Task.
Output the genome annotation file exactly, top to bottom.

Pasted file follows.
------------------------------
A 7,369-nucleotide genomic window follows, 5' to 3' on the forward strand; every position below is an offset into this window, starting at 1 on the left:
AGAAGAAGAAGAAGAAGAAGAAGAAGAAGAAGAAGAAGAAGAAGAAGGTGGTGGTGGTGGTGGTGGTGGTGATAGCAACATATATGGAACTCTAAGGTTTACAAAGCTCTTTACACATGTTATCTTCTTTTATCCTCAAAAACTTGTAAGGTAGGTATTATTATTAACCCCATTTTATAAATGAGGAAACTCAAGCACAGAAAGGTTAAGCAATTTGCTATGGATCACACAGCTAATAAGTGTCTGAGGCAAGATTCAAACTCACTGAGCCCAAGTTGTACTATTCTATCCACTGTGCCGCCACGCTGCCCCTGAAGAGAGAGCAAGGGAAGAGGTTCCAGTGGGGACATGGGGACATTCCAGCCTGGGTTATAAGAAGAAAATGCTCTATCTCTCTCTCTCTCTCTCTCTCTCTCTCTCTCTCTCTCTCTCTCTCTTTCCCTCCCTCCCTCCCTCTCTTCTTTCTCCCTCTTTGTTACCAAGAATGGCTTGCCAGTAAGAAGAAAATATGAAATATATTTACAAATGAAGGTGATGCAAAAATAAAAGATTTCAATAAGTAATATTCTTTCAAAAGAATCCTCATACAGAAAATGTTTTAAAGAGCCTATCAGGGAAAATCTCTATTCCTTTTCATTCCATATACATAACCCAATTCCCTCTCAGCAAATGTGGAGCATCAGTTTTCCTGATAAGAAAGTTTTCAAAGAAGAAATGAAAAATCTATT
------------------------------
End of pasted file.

A 7,369-nucleotide genomic window follows, 5' to 3' on the forward strand; every position below is an offset into this window, starting at 1 on the left:
AGAAGAAGAAGAAGAAGAAGAAGAAGAAGAAGAAGAAGAAGAAGAAGGTGGTGGTGGTGGTGGTGGTGGTGATAGCAACATATATGGAACTCTAAGGTTTACAAAGCTCTTTACACATGTTATCTTCTTTTATCCTCAAAAACTTGTAAGGTAGGTATTATTATTAACCCCATTTTATAAATGAGGAAACTCAAGCACAGAAAGGTTAAGCAATTTGCTATGGATCACACAGCTAATAAGTGTCTGAGGCAAGATTCAAACTCACTGAGCCCAAGTTGTACTATTCTATCCACTGTGCCGCCACGCTGCCCCTGAAGAGAGAGCAAGGGAAGAGGTTCCAGTGGGGACATGGGGACATTCCAGCCTGGGTTATAAGAAGAAAATGCTCTATCTCTCTCTCTCTCTCTCTCTCTCTCTCTCTCTCTCTCTCTCTCTCTTTCCCTCCCTCCCTCCCTCTCTTCTTTCTCCCTCTTTGTTACCAAGAATGGCTTGCCAGTAAGAAGAAAATATGAAATATATTTACAAATGAAGGTGATGCAAAAATAAAAGATTTCAATAAGTAATATTCTTTCAAAAGAATCCTCATACAGAAAATGTTTTAAAGAGCCTATCAGGGAAAATCTCTATTCCTTTTCATTCCATATACATAACCCAATTCCCTCTCAGCAAATGTGGAGCATCAGTTTTCCTGATAAGAAAGTTTTCAAAGAAGAAATGAAAAATCTATT